Report: Bias Seen In Illinois Police Search Data
A new report finds signs of racial bias in data collected about police searches during traffic stops in Illinois, in a report released Wednesday by the American Civil Liberties Union.
It suggests police are nearly twice as likely to ask blacks and Latino drivers to consent to vehicle searches during traffic stops than they are to ask whites.
But white drivers are 49 percent more likely than blacks to have contraband found during such a search and 56 percent more likely when compared to Latinos.
ACLU spokesman Ed Yohnka said the group wants lawmakers to ban the practice of consent searches, and for the governor to issue an executive order, calling a halt to state police consent searches until the legislature acts.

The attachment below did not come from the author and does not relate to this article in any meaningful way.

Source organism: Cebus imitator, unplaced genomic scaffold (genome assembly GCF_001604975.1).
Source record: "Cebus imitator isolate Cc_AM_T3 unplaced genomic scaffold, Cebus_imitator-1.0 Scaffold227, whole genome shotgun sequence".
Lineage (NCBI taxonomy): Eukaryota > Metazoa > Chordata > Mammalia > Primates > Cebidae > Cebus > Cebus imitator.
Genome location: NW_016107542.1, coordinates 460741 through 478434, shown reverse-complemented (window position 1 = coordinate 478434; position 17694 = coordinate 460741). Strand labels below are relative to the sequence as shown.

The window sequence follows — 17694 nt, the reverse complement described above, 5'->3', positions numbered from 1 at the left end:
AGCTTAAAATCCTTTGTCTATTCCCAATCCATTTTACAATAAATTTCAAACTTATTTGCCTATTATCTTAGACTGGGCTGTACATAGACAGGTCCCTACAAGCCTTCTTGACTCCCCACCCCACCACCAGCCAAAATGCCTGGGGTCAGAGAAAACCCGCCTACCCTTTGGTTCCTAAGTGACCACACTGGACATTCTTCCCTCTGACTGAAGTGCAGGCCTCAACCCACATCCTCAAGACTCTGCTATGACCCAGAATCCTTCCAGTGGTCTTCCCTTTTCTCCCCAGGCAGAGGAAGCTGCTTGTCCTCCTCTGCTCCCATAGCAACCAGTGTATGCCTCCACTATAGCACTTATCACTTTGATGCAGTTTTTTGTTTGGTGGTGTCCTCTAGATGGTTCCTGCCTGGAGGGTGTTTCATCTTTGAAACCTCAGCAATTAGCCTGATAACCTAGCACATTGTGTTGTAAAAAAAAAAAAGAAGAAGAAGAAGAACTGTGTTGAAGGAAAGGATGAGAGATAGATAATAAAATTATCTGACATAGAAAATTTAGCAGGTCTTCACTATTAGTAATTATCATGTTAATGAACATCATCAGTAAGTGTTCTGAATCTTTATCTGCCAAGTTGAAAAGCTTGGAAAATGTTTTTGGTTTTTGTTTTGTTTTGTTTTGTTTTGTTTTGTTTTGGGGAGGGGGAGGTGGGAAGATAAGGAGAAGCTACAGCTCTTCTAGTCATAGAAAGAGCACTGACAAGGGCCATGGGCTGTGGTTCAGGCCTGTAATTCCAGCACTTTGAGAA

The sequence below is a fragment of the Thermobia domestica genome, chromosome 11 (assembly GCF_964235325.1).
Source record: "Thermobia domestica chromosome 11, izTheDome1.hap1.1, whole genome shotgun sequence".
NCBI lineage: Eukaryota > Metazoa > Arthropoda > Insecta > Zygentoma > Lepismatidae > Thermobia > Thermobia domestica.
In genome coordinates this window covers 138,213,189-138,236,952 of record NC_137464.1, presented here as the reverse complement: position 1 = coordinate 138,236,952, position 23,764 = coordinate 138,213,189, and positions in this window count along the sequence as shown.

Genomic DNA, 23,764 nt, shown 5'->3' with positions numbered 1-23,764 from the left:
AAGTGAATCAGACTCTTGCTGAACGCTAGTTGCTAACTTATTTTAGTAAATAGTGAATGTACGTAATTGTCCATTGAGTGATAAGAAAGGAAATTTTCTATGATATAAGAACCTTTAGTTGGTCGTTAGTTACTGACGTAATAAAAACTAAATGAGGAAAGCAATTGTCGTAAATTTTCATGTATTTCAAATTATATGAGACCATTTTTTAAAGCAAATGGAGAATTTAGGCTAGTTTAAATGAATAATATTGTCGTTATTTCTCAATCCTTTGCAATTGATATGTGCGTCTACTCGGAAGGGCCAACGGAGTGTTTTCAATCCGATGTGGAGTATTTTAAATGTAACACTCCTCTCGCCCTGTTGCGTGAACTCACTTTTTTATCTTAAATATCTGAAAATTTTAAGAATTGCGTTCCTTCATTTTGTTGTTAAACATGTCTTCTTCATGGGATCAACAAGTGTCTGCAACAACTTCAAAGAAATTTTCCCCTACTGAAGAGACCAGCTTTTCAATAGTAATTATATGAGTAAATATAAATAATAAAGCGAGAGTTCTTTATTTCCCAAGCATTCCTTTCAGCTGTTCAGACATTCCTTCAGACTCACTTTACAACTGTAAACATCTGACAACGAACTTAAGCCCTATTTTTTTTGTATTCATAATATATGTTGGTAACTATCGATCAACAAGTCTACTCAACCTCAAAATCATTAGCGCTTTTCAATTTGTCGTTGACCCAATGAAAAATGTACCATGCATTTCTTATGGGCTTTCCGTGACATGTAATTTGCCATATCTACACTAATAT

“When police find contraband in these searches, it is not some significant amount of drugs or cache of weapons they’re finding." he said. "They’re finding a small amount of marijuana, or a marijuana pipe. And frankly, those are not the kinds of things that are keeping us safer anyway.”
The analysis is based on figures reported by law enforcement agencies during 2013 under the Illinois Traffic Stop Statistical Study Act.
“There’s actually contraband more often found in the cars of white motorists in a search," said Yohnka. "I think it’s something that is very troubling, and shows that we still have a long way to go.”
Adam Schwartz of the ACLU says the figures are "troubling'' and the situation "must be addressed.